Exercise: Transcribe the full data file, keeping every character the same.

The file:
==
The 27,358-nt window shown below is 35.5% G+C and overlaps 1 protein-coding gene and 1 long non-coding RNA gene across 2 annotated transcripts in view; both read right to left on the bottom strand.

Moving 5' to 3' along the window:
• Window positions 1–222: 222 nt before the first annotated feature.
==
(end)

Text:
The 27,358-nt window shown below is 35.5% G+C and overlaps 1 protein-coding gene and 1 long non-coding RNA gene across 2 annotated transcripts in view; both read right to left on the bottom strand.

Moving 5' to 3' along the window:
• Window positions 1–222: 222 nt before the first annotated feature.